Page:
|Beijing Door - Xingfu Cun Lu (Happiness Village Street)|
Despite the clammy metallic air, this evening on my way back to my hotel I saw that people were still eating stacks of dumplings and chuan'r (skewered lamb - maybe!) at roadside tables outside Mr Shi's Dumplings and children played around all the apartment compounds. Two pigtailed girls on the backs of their mothers' bicycles sang at the tops of their voices. Elementary school kids in red Young Pioneer scarves rode home on the backs of motorscooters, or in some cases up front while a baby was carried on the back. No child is strapped in anywhere, I note, and most babies are carried in arms - it seems that prams and strollers are accessories of the very upwardly mobile. Babies seem generally contented and are rarely fretful, I would think as a result of the constant cuddling and contact. But I won't romanticise; twice in one week I have seen parents chasing wailing small children down the hutong, threatening them with a broom. Babies are everywhere I look, although statistically few city people have taken advantage of the relaxation of the One Child Policy - raising a child in Beijing or Shanghai is expensive.
High schoolers in their shapeless brightly coloured track suits loitered - loudly - at the snack cart on the corner, in the time-honoured tribal ritual behaviour of teenagers everywhere. The bicycle repair lady was having a shouted altercation with a customer, and motor scooters and tiny tin can "beng beng" taxis wove their way in and out of the traffic, often driving on the footpath. Bicycles are often left unlocked, casually leaning on their stand or lying on the ground, although everyone has stories to tell of stolen bikes. People ride whilst smoking, and making calls on their mobile phones. One night I crossed the road at around ten thirty and saw a most beautiful young woman, like a young Gong Li, black plait flying in the wind, riding high above the traffic seated on a giant stack of recycled cardboard, while her husband pedalled the three wheeled vehicle carrying it all. She looked like a goddess, surrounded by every imaginable kind of wheeled vehicle.
|Cell phone addiction on Gongti Bei Lu - on the footpath|
|David Diao, "Let a 100 Flowers Bloom"|
|David Diao, "Pardon Me Your Chinoiserie is Showing"|
|David Diao - Kline and Malevich|
|Li Lin, Decameron|
|A child enjoys Dai Dandan's installation at the Arte Nova Art Fair|
In my visits to studios, in Shanghai, Hangzhou, Chengdu as well as Beijing - 18 so far with more to come - I have had fascinating encounters with many artists, including Wang Guofeng and Wang Qingsong on the eve of the opening of the Beijing Photo Biennale at the CAFA Art Museum, Qiu Xiaofei preparing his show for Pace New York next year and reflecting on his childhood in far north, frozen Harbin, Bingyi and Bu Hua (both of whom feature in my book about women artists in China) and Liu Zhuoquan who is thinking about his exhibition in Melbourne next year and planning a new installation project of more than 6000 of his painted bottles. Liu says he thinks of his bottles as a library containing everything in the world.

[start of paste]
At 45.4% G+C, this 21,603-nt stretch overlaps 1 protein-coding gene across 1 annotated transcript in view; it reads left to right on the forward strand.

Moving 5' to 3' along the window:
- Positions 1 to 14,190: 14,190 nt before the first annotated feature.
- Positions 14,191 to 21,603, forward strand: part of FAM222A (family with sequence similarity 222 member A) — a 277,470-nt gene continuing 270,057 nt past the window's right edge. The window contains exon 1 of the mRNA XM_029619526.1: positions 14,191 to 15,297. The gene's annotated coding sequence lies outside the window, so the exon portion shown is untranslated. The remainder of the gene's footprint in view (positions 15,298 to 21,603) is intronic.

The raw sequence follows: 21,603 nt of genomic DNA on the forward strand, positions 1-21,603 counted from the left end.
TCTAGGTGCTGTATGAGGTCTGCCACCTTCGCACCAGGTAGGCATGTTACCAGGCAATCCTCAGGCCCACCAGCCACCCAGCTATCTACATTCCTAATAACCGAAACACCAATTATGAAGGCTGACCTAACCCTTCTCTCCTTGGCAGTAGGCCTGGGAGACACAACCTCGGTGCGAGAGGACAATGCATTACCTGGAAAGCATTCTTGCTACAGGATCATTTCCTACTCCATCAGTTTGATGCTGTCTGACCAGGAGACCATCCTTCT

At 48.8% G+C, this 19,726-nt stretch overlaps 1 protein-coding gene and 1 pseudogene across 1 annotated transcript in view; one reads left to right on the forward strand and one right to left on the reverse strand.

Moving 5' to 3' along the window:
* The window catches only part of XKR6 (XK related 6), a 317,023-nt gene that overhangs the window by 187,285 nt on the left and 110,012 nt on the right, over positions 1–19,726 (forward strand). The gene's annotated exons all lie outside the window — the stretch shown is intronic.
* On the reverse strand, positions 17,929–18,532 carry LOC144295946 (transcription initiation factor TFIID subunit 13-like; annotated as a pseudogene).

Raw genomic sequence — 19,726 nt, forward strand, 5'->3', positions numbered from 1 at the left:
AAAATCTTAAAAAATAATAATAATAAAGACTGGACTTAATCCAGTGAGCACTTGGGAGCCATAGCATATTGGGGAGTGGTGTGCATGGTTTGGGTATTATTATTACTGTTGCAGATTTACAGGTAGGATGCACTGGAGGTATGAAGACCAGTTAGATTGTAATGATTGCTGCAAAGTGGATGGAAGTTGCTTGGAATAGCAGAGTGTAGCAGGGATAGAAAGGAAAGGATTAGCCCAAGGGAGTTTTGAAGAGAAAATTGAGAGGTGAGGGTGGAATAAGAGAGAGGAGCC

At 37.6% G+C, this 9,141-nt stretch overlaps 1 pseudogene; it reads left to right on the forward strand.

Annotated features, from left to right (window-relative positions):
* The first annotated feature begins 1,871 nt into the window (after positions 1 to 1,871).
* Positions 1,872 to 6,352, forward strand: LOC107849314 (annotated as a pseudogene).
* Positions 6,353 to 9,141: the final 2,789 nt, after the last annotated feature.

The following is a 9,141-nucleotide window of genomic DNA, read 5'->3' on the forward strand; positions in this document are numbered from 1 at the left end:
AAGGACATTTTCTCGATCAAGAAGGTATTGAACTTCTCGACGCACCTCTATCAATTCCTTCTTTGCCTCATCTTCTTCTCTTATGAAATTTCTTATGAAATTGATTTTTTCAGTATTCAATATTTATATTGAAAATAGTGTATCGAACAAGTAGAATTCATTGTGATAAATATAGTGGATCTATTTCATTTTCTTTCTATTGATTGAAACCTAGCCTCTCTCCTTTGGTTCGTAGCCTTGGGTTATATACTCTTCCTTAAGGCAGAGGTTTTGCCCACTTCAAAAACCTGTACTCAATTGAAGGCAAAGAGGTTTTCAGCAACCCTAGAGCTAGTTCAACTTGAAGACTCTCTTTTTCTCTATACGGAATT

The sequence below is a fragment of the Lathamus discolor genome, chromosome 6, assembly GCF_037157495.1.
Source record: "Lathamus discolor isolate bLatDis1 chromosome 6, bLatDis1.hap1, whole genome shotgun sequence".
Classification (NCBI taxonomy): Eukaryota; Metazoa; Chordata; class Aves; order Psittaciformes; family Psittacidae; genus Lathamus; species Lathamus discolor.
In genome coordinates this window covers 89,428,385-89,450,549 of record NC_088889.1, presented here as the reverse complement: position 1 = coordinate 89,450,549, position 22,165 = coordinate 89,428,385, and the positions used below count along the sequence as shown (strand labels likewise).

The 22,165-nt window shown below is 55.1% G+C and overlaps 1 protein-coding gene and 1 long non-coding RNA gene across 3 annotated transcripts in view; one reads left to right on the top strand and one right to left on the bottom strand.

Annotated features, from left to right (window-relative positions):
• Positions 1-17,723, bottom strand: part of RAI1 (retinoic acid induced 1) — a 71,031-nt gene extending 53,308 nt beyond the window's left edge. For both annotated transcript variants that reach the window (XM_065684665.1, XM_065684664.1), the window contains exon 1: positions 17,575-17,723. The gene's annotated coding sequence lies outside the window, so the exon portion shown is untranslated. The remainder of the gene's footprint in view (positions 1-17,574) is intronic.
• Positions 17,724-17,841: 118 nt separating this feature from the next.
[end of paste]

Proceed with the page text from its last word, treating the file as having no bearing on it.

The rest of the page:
|Liu Zhuoquan in his Beijing studio, photo LG, reproduced with permission of the artist|
|The writer with Bu Hua in her studio filled with her collection of antique dolls and tin toys, image reproduced with permission of the artist|
Chen Zhen, who died (much too young) in Paris in 2000, was a significant artist with a hybrid Chinese and European identity. Although after 1986 he essentially lived and worked in Paris, his personal history and deep cultural roots lay in China, and specifically in Shanghai. From the mid-1990s he returned over and over to a city on fast-forward. Shanghai was undergoing a massive, controversial transformation, in the process of becoming the global megalopolis it is today. The current exhibition at Shanghai’s Rockbund Art Museum presents works from this period, which curator Hou Hanru explains reveal a balance between Chen’s examination of a dramatic external reality and a conceptual criticality. Sometimes witty, sometimes profoundly beautiful and melancholy, Chen Zhen’s works are steeped in his identity as a Chinese artist at a historical “tipping point.” As the artist said in his online project Shanghai Investigations, “without going to New York and Paris, life could be internationalized.”
Entering the Art Deco spaces of the Rockbund Museum, visitors encounter the rather spectacular Purification Room (2000–2015), a large space filled with everyday objects—sofas, TVs, chairs and tables, bicycles and shopping trolleys—all entirely coated with mud, as are the walls and floor. Traditionally, Chinese medicine used mud to cleanse and detoxify, and Chen Zhen thought of it as representing purity, simplicity, the natural world, and the peace of being laid to rest. The experience is one of stillness and silence, as if we have entered a mysterious unknown civilization revealed by an archaeological excavation. The quotidian artifacts of our modern daily lives seem to have a greater significance, becoming unfamiliar and strange.
Click HERE to read the rest of that review.
And read my next post to find out about Huang Yong Ping at the Red Brick Art Museum, Ai Weiwei at Galleria Continua, and more!